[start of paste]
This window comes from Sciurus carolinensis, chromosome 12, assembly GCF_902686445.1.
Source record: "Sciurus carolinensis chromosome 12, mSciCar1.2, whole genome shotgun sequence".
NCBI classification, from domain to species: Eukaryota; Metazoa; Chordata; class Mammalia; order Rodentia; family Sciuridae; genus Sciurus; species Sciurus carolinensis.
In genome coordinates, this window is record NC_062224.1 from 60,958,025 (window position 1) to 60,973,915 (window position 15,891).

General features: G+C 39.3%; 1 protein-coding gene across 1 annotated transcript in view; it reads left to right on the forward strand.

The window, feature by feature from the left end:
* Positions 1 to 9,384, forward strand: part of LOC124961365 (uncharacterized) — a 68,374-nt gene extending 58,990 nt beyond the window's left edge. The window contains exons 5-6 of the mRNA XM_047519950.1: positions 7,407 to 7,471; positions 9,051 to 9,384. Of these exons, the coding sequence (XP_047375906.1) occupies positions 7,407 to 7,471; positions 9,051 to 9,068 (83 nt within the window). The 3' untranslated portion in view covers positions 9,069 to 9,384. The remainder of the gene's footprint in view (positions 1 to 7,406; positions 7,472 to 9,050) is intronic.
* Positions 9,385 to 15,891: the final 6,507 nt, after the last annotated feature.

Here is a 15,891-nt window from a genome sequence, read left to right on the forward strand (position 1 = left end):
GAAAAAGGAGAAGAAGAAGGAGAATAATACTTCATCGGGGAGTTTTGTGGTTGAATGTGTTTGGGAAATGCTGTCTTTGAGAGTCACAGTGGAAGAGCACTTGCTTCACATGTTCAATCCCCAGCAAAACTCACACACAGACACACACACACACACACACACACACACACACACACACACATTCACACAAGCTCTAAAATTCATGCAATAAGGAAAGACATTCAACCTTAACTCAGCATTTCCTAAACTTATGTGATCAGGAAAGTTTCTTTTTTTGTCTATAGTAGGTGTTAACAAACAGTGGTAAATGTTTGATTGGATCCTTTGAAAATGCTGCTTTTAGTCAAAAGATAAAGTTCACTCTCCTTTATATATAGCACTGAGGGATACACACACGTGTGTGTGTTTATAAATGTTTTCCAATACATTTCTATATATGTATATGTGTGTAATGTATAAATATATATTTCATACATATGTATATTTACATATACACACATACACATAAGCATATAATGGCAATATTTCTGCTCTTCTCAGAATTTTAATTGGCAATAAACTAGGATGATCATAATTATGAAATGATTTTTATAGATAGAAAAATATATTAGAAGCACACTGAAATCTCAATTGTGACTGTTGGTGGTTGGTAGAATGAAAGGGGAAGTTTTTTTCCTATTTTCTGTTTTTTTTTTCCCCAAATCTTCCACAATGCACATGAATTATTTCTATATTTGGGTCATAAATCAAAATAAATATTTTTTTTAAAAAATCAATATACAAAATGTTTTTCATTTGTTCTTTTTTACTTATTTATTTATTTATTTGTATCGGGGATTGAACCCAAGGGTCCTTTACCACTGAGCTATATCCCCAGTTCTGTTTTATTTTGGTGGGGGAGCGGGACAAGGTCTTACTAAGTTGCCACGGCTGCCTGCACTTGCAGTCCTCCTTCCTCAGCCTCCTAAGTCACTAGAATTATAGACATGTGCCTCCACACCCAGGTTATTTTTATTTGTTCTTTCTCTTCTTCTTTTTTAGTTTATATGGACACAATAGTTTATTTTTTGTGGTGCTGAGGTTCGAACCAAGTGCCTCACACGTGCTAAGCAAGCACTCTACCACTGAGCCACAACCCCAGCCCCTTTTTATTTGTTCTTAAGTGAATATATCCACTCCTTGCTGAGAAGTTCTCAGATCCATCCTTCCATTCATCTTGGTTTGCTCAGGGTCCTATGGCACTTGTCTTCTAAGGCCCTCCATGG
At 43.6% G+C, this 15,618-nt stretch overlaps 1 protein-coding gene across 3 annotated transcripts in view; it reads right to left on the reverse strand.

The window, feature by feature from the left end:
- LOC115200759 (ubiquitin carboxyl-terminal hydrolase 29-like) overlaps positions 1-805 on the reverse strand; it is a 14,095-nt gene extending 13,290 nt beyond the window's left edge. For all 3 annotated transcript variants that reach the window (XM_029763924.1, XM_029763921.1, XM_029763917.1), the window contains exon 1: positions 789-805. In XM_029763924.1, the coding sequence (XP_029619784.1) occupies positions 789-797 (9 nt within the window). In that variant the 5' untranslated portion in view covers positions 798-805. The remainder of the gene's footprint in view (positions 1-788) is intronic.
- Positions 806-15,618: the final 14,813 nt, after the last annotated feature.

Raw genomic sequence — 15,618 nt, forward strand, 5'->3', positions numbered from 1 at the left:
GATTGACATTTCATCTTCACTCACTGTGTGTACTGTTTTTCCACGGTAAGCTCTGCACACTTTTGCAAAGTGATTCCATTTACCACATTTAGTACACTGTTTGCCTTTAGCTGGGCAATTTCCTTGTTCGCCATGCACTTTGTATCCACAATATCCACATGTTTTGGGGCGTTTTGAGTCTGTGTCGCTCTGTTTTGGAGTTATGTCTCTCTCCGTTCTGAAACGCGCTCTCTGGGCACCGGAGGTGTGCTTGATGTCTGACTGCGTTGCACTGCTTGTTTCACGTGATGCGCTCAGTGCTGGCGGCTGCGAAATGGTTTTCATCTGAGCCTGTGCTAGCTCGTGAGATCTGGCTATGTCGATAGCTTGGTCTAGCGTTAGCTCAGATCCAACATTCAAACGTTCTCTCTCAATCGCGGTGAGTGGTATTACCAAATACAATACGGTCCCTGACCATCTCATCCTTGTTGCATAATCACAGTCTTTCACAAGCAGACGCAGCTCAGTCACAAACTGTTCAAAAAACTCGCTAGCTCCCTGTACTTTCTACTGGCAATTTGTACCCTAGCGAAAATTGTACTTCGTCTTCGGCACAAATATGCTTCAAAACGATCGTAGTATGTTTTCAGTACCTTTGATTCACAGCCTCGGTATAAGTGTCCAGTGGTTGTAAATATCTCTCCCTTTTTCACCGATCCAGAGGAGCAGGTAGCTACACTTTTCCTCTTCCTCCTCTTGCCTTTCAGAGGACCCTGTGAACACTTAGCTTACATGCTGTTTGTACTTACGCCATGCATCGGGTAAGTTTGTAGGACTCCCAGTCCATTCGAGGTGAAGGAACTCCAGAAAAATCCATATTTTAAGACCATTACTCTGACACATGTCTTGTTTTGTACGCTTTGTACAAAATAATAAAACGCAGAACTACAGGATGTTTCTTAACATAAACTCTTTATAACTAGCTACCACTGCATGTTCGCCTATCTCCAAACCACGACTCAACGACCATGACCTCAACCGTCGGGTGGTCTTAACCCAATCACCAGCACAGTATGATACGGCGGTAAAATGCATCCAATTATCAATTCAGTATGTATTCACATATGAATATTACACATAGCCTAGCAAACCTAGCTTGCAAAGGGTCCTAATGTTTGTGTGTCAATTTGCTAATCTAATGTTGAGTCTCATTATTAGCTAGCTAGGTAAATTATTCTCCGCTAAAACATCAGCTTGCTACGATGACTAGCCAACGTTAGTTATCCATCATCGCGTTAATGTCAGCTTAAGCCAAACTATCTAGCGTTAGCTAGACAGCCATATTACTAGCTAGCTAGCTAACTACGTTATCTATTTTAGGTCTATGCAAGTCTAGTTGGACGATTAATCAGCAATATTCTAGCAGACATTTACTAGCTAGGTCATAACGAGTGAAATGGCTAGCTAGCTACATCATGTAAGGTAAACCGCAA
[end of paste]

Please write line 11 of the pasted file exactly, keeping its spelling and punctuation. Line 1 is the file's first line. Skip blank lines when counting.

At 43.6% G+C, this 15,618-nt stretch overlaps 1 protein-coding gene across 3 annotated transcripts in view; it reads right to left on the reverse strand.